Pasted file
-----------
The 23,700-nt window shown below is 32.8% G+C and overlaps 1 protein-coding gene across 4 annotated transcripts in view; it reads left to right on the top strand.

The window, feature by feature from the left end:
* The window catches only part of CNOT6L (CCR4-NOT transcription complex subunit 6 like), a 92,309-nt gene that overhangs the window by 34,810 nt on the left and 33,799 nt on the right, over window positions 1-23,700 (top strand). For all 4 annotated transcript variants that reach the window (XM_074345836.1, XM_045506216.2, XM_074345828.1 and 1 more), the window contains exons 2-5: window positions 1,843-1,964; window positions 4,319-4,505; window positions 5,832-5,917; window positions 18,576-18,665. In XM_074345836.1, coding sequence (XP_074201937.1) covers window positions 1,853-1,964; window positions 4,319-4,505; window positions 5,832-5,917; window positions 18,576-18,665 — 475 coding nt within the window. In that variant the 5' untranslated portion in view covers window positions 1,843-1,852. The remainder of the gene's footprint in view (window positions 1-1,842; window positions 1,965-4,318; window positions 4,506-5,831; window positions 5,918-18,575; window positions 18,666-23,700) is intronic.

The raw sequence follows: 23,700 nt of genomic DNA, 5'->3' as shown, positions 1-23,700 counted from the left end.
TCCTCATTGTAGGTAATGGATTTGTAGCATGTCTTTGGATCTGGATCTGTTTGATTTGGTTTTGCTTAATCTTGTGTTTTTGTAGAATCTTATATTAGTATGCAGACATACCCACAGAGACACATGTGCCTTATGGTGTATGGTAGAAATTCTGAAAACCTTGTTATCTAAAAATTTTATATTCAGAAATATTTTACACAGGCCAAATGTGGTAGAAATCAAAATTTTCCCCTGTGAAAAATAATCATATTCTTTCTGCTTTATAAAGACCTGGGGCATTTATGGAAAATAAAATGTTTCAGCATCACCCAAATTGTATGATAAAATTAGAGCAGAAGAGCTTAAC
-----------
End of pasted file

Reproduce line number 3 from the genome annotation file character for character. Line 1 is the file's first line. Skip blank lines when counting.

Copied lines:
* The window catches only part of CNOT6L (CCR4-NOT transcription complex subunit 6 like), a 92,309-nt gene that overhangs the window by 34,810 nt on the left and 33,799 nt on the right, over window positions 1-23,700 (top strand). For all 4 annotated transcript variants that reach the window (XM_074345836.1, XM_045506216.2, XM_074345828.1 and 1 more), the window contains exons 2-5: window positions 1,843-1,964; window positions 4,319-4,505; window positions 5,832-5,917; window positions 18,576-18,665. In XM_074345836.1, coding sequence (XP_074201937.1) covers window positions 1,853-1,964; window positions 4,319-4,505; window positions 5,832-5,917; window positions 18,576-18,665 — 475 coding nt within the window. In that variant the 5' untranslated portion in view covers window positions 1,843-1,852. The remainder of the gene's footprint in view (window positions 1-1,842; window positions 1,965-4,318; window positions 4,506-5,831; window positions 5,918-18,575; window positions 18,666-23,700) is intronic.